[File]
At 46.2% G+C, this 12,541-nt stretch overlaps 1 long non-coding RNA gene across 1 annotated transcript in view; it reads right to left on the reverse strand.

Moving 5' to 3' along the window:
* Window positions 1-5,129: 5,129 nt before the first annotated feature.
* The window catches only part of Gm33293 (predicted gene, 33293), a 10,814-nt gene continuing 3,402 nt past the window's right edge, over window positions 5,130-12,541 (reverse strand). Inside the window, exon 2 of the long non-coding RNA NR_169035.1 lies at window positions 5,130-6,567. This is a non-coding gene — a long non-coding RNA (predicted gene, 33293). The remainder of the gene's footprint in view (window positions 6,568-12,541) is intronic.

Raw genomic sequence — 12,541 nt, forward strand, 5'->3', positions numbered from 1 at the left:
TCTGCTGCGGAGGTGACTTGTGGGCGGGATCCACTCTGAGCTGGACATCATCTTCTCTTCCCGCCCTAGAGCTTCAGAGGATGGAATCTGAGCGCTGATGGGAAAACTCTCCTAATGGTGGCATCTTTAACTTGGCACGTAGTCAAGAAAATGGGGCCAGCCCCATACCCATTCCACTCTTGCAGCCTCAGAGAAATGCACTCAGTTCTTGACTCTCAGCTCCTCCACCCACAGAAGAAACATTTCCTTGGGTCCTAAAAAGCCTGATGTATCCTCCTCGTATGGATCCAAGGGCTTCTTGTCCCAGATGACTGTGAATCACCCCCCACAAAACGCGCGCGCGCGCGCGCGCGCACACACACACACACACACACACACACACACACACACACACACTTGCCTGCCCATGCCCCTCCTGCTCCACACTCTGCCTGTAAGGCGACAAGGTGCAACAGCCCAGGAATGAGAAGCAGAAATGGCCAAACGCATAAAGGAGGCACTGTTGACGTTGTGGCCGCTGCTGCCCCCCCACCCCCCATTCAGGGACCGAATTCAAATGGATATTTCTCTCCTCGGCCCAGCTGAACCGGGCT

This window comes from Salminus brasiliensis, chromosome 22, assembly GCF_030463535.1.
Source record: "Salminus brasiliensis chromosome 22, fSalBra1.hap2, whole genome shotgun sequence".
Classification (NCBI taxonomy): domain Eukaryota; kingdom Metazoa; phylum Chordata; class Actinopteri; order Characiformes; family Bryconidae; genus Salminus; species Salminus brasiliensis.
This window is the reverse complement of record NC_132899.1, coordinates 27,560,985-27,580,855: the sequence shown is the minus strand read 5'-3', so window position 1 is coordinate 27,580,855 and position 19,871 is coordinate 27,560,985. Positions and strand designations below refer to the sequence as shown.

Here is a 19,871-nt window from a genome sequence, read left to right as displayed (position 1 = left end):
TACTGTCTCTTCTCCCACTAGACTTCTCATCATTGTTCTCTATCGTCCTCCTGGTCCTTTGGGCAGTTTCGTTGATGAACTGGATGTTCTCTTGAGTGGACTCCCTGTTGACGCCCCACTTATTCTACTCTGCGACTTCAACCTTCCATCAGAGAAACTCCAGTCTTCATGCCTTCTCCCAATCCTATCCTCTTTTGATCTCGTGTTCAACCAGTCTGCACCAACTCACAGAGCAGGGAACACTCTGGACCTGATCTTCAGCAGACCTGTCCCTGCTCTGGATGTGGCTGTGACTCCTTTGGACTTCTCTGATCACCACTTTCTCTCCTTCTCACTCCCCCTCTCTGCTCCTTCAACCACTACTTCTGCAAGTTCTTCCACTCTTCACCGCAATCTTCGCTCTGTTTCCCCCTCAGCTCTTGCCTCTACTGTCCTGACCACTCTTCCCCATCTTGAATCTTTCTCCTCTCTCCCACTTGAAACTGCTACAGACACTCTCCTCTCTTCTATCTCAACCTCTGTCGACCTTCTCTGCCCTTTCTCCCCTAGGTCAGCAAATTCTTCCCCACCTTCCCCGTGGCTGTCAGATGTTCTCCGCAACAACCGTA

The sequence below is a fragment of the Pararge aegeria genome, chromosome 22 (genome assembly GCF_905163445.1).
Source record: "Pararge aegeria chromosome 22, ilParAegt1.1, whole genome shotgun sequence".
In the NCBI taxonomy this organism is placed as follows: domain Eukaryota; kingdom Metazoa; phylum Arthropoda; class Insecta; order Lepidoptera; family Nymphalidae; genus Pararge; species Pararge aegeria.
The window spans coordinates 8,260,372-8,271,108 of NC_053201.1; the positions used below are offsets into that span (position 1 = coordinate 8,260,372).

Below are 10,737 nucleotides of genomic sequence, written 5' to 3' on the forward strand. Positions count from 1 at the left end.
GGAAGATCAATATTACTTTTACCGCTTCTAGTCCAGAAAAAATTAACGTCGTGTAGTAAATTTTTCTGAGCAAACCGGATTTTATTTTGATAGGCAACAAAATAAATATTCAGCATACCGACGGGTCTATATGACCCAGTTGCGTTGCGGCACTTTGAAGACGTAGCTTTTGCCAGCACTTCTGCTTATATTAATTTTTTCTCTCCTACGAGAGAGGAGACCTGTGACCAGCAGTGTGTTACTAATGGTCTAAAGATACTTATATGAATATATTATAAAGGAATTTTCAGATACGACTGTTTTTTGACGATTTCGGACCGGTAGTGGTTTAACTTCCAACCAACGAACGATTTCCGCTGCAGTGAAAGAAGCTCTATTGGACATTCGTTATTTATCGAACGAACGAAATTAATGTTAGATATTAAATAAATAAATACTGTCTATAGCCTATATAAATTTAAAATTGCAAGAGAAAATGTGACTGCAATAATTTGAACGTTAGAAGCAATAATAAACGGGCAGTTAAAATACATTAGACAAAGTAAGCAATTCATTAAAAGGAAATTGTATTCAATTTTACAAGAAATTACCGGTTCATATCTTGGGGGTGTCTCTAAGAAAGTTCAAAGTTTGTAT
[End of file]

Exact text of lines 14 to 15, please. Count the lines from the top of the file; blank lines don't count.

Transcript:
Source record: "Pararge aegeria chromosome 22, ilParAegt1.1, whole genome shotgun sequence".
In the NCBI taxonomy this organism is placed as follows: domain Eukaryota; kingdom Metazoa; phylum Arthropoda; class Insecta; order Lepidoptera; family Nymphalidae; genus Pararge; species Pararge aegeria.